Much stronger tundra methane emissions during autumn freeze than spring thaw

Tao Bao, Xiyan Xu, Gensuo Jia, David P. Billesbach, Ryan C. Sullivan

Research output: Contribution to journalArticlepeer-review

15 Scopus citations


Warming in the Arctic has been more apparent in the non-growing season than in the typical growing season. In this context, methane (CH4) emissions in the non-growing season, particularly in the shoulder seasons, account for a substantial proportion of the annual budget. However, CH4 emissions in spring and autumn shoulders are often underestimated by land models and measurements due to limited data availability and unknown mechanisms. This study investigates CH4 emissions during spring thaw and autumn freeze using eddy covariance CH4 measurements from three Arctic sites with multi-year observations. We find that the shoulder seasons contribute to about a quarter (25.6 ± 2.3%, mean ± SD) of annual total CH4 emissions. Our study highlights the three to four times higher contribution of autumn freeze CH4 emission to total annual emission than that of spring thaw. Autumn freeze exhibits significantly higher CH4 flux (0.88 ± 0.03 mg m−2 hr−1) than spring thaw (0.48 ± 0.04 mg m−2 hr−1). The mean duration of autumn freeze (58.94 ± 26.39 days) is significantly longer than that of spring thaw (20.94 ± 7.79 days), which predominates the much higher cumulative CH4 emission during autumn freeze (1,212.31 ± 280.39 mg m−2 year−1) than that during spring thaw (307.39 ± 46.11 mg m−2 year−1). Near-surface soil temperatures cannot completely reflect the freeze–thaw processes in deeper soil layers and appears to have a hysteresis effect on CH4 emissions from early spring thaw to late autumn freeze. Therefore, it is necessary to consider commonalities and differences in CH4 emissions during spring thaw versus autumn freeze to accurately estimate CH4 source from tundra ecosystems for evaluating carbon-climate feedback in Arctic.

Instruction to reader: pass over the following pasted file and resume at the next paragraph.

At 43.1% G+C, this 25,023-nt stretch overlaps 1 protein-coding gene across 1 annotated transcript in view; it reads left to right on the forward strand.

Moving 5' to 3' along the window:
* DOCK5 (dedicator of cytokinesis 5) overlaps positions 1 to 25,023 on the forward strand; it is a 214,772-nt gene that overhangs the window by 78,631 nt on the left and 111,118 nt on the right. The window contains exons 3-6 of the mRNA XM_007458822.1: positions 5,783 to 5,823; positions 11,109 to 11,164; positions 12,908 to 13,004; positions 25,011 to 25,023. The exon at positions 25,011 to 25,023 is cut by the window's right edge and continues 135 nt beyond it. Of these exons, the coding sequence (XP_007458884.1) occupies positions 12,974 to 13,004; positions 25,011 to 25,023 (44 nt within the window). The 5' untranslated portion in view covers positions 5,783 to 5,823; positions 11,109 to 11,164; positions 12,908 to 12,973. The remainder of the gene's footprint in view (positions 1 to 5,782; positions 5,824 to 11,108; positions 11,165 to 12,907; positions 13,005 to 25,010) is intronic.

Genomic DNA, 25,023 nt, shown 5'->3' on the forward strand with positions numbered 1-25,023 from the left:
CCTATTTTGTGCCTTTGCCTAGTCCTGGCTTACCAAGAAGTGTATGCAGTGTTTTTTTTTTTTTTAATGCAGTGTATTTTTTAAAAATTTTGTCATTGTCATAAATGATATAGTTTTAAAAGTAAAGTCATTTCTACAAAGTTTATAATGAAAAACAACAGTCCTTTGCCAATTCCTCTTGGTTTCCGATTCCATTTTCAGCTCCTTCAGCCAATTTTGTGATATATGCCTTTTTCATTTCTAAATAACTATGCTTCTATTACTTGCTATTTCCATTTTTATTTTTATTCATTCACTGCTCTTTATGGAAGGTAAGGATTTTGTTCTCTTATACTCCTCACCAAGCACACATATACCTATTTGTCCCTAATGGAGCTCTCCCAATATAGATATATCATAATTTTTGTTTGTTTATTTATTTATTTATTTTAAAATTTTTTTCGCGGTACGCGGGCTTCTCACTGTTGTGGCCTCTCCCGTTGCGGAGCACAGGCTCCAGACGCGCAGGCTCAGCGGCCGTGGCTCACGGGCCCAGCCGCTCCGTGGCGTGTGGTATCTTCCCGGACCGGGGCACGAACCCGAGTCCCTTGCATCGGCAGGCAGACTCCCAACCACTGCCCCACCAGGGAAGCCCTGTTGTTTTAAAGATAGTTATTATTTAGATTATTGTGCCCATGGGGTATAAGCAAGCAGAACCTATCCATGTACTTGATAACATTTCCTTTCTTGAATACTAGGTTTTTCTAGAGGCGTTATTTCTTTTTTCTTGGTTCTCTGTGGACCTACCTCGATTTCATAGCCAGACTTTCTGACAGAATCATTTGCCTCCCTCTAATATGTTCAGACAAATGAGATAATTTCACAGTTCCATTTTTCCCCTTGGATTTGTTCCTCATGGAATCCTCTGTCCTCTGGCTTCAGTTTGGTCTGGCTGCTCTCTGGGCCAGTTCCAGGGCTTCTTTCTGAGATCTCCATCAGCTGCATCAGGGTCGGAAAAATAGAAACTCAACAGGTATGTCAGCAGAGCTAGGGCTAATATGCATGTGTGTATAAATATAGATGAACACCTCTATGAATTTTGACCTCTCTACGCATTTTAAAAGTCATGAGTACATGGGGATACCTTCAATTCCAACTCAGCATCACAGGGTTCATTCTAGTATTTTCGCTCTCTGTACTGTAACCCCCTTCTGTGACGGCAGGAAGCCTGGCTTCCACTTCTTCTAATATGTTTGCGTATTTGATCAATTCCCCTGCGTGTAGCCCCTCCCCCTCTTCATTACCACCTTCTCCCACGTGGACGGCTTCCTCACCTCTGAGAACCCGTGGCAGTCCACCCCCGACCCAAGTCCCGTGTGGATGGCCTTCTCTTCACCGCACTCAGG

Original languageEnglish (US)
Pages (from-to)376-387
Number of pages12
JournalGlobal Change Biology
Issue number2
StatePublished - Jan 2021


  • CH flux
  • autumn freeze
  • non-growing season
  • soil temperature
  • spring thaw
  • zero curtain

ASJC Scopus subject areas

  • Global and Planetary Change
  • Environmental Chemistry
  • Ecology
  • Environmental Science(all)


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